Corporate Control in the Courtroom
posted by Jessica Erickson
Corporate litigation has long followed a predictable pattern. When a corporation announces a restatement or similar bad news, shareholders race to the courtroom, filing nearly identical complaints in multiple courts. Congress sought to halt this practice in federal securities cases through the Private Securities Litigation Reform Act, but the practice continues unabated in state law cases. The Delaware Court of Chancery has been the clear loser of this filing strategy. Empirical evidence suggests that shareholder lawsuits are leaving Delaware in droves. Defense lawyers even claim that plaintiffs now use an “Anywhere but Chancery” approach when filing state law class actions and derivative suits.
The Delaware Court of Chancery recently suggested one way for corporations to protect themselves from these practices. Last summer, Vice Chancellor Laster stated in dicta that “if boards of directors and stockholders believe that a particular forum would provide an efficient and value-promoting locus for dispute resolution,” these corporations should adopt a charter provision selecting this forum as the exclusive venue for shareholder lawsuits. This idea was not unprecedented—a small number of companies had already included such provisions in their governing documents—but it was the first time (to my knowledge) that the concept received judicial approval. The defense bar quickly picked up the charge, with Wachtell, Lipton, Rosen & Katz recommending to its corporate clients that they adopt a charter amendment requiring that the Delaware Court of Chancery be the “sole and exclusive forum” for any breach of fiduciary duty suit filed against the company or its officers, directors, or shareholders. A recent memorandum by Latham & Watkins reports that more than 70 companies have included these provisions in their bylaws or charters.
This development raises intriguing questions about how much control corporations should have when it comes to lawsuits filed by their shareholders. If corporations can choose the venue of these suits, can they also control other aspects of the litigation? As just one example, could a corporation adopt a charter provision limiting who can file a shareholder derivative suit on its behalf? Under current state law, any shareholder can file a shareholder derivative suit on behalf of a corporation. The law imposes minimal adequacy requirements, but otherwise a shareholder who owns as little as a single share of stock in a given corporation can file a multi-million dollar lawsuit on the corporation’s behalf. This power is unprecedented in the corporate world—shareholders generally do not have any individual power unless they own a majority of the corporation’s shares. The few exceptions to this rule, such as proxy access rules, require shareholders to own a certain percentage of shares (usually 5 percent). Given the problems in many shareholder lawsuits, I imagine that standing limitations might be appealing to many corporate boards.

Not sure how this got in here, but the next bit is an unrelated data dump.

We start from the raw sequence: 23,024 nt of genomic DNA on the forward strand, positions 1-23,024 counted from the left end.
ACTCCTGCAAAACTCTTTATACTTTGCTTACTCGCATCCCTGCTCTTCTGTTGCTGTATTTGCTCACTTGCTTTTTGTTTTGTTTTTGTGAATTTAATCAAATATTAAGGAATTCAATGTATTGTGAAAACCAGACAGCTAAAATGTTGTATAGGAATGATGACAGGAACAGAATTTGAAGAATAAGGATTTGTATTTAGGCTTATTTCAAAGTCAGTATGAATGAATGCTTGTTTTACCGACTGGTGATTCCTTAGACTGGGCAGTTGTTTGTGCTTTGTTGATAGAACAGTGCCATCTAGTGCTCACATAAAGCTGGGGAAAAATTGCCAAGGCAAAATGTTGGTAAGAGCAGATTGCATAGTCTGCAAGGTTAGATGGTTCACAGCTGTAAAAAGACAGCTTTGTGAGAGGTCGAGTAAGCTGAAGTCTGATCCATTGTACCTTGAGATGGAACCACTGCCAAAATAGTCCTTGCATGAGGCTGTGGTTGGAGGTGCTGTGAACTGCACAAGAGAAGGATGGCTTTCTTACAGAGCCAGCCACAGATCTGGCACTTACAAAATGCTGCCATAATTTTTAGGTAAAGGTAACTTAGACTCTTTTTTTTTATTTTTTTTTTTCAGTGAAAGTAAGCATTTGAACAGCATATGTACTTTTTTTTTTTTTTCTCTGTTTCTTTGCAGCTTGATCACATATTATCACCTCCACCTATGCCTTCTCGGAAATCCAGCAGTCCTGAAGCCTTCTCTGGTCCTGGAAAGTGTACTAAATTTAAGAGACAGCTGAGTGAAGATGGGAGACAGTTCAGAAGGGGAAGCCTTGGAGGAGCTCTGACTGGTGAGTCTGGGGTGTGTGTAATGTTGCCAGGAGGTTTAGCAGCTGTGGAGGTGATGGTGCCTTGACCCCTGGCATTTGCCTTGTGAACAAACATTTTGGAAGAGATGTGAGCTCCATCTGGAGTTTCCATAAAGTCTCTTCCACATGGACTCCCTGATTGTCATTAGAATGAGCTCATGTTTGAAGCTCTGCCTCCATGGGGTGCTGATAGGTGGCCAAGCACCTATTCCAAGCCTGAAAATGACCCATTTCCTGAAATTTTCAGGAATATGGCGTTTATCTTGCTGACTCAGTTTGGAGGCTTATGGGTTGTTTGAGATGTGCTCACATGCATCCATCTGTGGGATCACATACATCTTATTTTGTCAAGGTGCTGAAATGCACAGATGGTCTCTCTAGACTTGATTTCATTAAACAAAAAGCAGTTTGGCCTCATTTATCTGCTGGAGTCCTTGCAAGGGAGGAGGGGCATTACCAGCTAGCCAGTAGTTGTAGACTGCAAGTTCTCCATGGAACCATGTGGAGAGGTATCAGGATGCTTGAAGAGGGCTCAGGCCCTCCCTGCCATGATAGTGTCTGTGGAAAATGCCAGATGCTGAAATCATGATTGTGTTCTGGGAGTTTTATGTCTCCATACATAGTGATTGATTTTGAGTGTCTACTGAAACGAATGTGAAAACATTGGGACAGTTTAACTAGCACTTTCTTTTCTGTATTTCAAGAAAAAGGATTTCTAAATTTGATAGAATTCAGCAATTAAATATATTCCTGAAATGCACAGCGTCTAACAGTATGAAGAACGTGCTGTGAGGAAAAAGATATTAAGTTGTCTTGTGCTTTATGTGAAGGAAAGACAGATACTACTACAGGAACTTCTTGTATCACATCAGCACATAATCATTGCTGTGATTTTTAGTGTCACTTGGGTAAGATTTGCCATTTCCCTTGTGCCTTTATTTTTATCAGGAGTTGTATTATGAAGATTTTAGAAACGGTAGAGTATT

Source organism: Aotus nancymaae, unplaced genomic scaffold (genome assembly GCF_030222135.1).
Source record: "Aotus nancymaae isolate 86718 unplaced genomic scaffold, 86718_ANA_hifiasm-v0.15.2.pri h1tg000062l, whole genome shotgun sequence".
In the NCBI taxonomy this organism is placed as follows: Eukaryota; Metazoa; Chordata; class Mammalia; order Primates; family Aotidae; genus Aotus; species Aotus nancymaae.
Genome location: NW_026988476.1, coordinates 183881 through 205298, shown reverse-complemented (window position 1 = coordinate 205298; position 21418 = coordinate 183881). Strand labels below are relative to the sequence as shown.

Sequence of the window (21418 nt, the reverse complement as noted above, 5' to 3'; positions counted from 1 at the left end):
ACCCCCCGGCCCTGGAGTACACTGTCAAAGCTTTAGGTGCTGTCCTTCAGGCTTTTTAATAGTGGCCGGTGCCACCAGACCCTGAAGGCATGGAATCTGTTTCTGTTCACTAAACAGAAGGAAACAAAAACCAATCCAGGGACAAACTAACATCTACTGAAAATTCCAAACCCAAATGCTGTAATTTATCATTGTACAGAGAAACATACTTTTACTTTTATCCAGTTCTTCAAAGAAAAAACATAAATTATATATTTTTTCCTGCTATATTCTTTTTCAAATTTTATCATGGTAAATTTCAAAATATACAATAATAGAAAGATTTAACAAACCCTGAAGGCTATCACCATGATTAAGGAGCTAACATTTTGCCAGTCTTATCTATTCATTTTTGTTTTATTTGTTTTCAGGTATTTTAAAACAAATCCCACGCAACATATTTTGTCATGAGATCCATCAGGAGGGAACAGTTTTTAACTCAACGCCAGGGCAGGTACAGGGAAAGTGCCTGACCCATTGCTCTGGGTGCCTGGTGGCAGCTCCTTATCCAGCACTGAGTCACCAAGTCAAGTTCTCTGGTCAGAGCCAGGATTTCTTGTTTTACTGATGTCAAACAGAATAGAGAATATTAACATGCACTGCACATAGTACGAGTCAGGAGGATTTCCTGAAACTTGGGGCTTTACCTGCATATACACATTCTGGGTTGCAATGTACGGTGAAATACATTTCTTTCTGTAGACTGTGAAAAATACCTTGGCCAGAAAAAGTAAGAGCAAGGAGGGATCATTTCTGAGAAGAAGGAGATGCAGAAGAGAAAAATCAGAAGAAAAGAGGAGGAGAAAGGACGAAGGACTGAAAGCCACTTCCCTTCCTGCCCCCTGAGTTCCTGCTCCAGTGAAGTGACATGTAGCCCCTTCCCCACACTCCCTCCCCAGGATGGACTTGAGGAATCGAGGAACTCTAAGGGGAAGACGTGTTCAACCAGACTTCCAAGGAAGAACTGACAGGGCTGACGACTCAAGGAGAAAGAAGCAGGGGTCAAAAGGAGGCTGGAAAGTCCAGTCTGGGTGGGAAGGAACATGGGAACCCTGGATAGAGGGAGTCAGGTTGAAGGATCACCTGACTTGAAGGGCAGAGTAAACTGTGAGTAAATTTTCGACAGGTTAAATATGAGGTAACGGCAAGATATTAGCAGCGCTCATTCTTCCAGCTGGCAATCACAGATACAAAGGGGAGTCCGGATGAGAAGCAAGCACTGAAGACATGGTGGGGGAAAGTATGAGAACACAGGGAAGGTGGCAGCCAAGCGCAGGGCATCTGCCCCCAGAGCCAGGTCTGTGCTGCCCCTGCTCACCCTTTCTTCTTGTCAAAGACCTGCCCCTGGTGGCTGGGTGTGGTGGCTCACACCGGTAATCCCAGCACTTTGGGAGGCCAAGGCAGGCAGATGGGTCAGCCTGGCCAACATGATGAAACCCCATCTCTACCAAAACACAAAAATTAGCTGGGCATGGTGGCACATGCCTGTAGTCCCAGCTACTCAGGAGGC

Alternatively, could a corporation adopt a charter or bylaw provision requiring that shareholder claims be subject to arbitration? Part of the risk in a shareholder lawsuit is the uncertainty over how the claims will fare before a judge or jury. Corporations might try to alter the settlement dynamics by mandating that these claims be decided in arbitration.
I am not sure if provisions of this type would pass judicial muster, but I would not be surprised to see corporations test these limits over the next several years. The law does offer some general guideposts that might help corporate lawyers think about these questions. First, corporations should include these provisions in corporate charters, not bylaws. Charter amendments must be approved by the board and a majority of the shareholders; bylaw amendments, in contrast, can be approved by the board acting alone in most instances. It is one thing if the shareholders approve limitations on the board’s liability. It is obviously more problematic if the board limits its own liability. The Northern District of California recognized this point last year, invalidating a bylaw provision that purported to establish Delaware as the sole venue for certain corporate lawsuits (as discussed here).
Second, corporations likely cannot alter the substantive law at issue in the lawsuit. Some corporations might not be content tinkering with the procedural rules and might try to limit substantive fiduciary duties. Given recent judicial decisions, I cannot imagine that courts would allow such limitations. Nor do I think courts would allow procedural restrictions that have the substantive effect of eliminating shareholder lawsuits. For example, a corporation might adopt a provision stating that no shareholder can file a derivative suit on its behalf unless the shareholder owns at least twenty percent of the corporation’s stock. In most large public corporations, this restriction would have the practical effect of eliminating shareholder derivative suits, making it impossible to enforce the board’s fiduciary duties.
Third, any provision should only apply to conduct that occurs after the provision is adopted. A board should not be allowed to breach its duties and then adopt procedural protections that help shield it from liability.
Beyond these restrictions, my own view is that companies should be allowed to alter the procedural rules in shareholder litigation, at least in certain respects. But I would be interested in hearing the thoughts of others. Is there some obvious dividing line between venue provisions and standing rules, for example, that I am missing?